If your game objects are operating on their own frequency then you will need a separate thread (and all of the garbage necessary) to manage that.
But really, tpf should be fine for any reasonable update rate. When you turn vsync off, you essentially throw away work all the time as only updates at your monitors refresh are going to be displayed anyway.
Different from what? You are essentially calculating the tpf the same way JME does.
It’s showing you how much time has passed since the last frame was rendered. Generally, this is enough to update the visualization since you need to know what to render at the current time.
In most cases it is unnecessary. Indeed, you are only having problems because (I think) you are trying to do a bunch of strange things.
When you have advanced enough to know the difference then it will be a simple thing to create a separate update loop for your game simulation as you’d have defined an architecture that decouples the game objects from the visualization.
Else, simpleUpdate() or rather the AppState and Control updtaes, will be fine for your needs.
The fact is that this is a problem of accuracy targeting the partner’s head. The mouse is not smooth with a small amount of FPS. This is also not reasonable, with players with different monitors. In a multi-player game with a monitor with a higher screen frequency, he has the advantage. Because he has a banal faster in the game are calculations.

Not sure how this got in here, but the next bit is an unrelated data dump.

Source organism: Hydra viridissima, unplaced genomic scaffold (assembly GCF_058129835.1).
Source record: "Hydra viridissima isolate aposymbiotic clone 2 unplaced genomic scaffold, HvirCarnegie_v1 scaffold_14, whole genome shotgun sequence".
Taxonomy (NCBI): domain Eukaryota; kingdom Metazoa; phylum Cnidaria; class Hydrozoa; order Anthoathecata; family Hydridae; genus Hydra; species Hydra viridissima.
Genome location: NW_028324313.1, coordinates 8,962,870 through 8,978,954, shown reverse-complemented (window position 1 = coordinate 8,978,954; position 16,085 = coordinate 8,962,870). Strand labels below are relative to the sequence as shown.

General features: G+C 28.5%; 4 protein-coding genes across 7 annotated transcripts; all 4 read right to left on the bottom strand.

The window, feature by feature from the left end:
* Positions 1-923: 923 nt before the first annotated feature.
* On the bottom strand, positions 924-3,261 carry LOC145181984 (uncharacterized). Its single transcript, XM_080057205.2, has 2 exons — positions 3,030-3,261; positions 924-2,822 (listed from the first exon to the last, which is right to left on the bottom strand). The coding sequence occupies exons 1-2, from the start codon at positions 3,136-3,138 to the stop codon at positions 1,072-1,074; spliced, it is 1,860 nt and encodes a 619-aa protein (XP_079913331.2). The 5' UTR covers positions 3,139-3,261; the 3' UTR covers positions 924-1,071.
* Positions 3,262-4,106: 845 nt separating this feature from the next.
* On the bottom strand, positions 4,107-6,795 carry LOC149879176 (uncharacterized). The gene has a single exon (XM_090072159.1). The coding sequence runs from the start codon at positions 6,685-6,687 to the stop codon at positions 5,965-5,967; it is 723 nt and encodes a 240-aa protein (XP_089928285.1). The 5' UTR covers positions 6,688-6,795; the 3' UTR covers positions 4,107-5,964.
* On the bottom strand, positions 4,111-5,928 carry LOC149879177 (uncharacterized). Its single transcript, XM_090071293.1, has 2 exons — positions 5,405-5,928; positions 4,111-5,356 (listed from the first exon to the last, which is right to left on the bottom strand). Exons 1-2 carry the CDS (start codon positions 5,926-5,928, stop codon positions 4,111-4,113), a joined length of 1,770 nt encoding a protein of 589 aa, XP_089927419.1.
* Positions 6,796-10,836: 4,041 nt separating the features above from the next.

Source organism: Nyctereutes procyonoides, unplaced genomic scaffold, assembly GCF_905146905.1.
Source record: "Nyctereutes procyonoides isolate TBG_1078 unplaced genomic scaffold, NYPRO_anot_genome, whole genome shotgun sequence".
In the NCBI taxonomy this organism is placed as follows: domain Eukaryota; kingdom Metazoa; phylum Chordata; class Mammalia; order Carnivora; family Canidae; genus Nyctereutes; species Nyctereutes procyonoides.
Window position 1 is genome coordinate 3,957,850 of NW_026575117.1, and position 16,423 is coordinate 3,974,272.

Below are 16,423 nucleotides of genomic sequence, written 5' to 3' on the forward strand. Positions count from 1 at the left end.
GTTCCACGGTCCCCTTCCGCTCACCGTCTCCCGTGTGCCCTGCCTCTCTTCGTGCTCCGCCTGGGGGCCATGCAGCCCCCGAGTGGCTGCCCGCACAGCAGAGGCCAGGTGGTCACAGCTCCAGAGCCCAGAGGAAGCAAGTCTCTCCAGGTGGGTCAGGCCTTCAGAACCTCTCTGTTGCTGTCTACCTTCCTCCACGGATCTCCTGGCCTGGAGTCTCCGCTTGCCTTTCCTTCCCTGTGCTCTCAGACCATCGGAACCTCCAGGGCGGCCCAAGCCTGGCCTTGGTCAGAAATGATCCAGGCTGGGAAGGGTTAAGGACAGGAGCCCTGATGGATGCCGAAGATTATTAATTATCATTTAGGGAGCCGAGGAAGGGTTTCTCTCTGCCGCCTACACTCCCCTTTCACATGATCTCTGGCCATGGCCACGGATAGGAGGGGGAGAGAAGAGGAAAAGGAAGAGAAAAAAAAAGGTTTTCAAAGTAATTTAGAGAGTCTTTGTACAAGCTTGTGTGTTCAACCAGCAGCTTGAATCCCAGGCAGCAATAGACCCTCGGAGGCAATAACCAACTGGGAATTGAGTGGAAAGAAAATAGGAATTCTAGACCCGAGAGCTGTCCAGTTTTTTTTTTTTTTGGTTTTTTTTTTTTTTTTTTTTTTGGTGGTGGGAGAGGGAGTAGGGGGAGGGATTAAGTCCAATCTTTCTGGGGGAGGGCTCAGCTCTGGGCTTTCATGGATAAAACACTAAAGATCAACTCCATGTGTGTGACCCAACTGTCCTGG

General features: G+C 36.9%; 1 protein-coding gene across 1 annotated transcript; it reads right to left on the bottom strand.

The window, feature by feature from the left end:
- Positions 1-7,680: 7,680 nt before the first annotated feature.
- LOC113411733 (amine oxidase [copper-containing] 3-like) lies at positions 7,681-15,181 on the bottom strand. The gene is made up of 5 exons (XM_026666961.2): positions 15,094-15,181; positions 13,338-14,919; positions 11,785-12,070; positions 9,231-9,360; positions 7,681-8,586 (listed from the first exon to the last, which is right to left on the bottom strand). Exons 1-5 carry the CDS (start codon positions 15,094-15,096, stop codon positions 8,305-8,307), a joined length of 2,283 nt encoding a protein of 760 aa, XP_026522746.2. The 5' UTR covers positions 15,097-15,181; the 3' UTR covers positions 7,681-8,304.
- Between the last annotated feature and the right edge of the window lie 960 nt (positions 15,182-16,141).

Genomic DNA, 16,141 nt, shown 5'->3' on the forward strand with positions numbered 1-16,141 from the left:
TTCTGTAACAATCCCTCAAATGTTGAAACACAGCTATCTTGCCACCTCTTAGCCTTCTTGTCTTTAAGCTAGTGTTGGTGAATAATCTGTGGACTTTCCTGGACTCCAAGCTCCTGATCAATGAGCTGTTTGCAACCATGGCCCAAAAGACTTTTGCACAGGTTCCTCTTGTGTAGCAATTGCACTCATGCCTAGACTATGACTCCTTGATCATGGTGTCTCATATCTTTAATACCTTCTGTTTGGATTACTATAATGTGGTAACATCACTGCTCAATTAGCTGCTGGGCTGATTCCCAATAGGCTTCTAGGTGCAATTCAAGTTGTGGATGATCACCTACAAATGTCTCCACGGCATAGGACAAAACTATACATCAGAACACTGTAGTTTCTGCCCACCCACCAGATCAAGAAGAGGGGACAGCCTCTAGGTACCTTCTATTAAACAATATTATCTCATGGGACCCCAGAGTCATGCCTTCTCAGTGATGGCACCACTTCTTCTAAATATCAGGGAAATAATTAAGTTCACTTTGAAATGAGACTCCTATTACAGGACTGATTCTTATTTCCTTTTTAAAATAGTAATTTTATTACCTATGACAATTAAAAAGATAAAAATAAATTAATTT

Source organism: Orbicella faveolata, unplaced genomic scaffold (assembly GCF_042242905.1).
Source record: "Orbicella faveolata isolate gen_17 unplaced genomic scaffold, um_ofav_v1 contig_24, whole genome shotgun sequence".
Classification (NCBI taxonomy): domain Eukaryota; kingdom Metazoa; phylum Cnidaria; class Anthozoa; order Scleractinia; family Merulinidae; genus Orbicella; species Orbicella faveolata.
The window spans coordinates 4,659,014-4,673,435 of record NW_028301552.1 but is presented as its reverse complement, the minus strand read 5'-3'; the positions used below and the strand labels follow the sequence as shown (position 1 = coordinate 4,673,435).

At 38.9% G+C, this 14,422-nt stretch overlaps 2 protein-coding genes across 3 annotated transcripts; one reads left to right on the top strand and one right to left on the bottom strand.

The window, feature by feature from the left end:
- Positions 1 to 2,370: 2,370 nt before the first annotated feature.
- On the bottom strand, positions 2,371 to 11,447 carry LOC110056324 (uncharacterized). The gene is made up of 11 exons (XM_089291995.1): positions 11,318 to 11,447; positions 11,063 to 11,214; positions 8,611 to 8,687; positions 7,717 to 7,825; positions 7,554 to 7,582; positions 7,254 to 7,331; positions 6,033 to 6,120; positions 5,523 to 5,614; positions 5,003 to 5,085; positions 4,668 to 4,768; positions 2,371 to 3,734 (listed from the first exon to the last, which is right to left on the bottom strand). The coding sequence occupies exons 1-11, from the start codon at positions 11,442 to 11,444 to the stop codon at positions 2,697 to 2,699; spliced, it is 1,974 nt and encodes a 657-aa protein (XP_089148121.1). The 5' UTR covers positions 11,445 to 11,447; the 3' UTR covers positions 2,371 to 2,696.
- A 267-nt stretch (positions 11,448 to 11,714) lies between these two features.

In fact, when you run un-vsynched to let frame rates get unrealistically high then mouse sensitivity typically goes DOWN.
And in the end it doesn’t matter as the mouse is only being sampled as often as the update rate anyway and the user can drag that mouse as fast/slow as they want. I fail to see how different clients benefit from that in a way you can/can’t control. This is why hardcore FPS games buy really expensive high-resolution mice, too.
I wonder why you are manually sampling the cursor position instead of using the built in mouse support or something like InputMapper? InputMapper (as already posted in an example) would allow you to treat joystick, mouse, direction keys, all as the same “axis” of rotation. Then multiply those values by tpf to scale them to frame rate.
At 60 hz you will display how far the mouse has moved in 1/60th of a second.
At 120 hz you will display how far the mouse has moved in 1/120th of a second.
These two things (input and display) are TIGHTLY coupled… it cannot be otherwise.
Anyway, I’m done having this conversation. You have your mind made up and can only provide one-liner responses instead of well thought out explanations. So I will wish you luck with your game and the problems that only you seem to be having… and call it a night.
Go through the tutorials. They explain how to use jMonkeyEngines framework.If the tutorials do not provide the information you seem to have trouble understanding, then perhaps a lower level Java development introduction is required. At any rate, this thread seems not related to JME or Java, but of time coupling on distributed systems.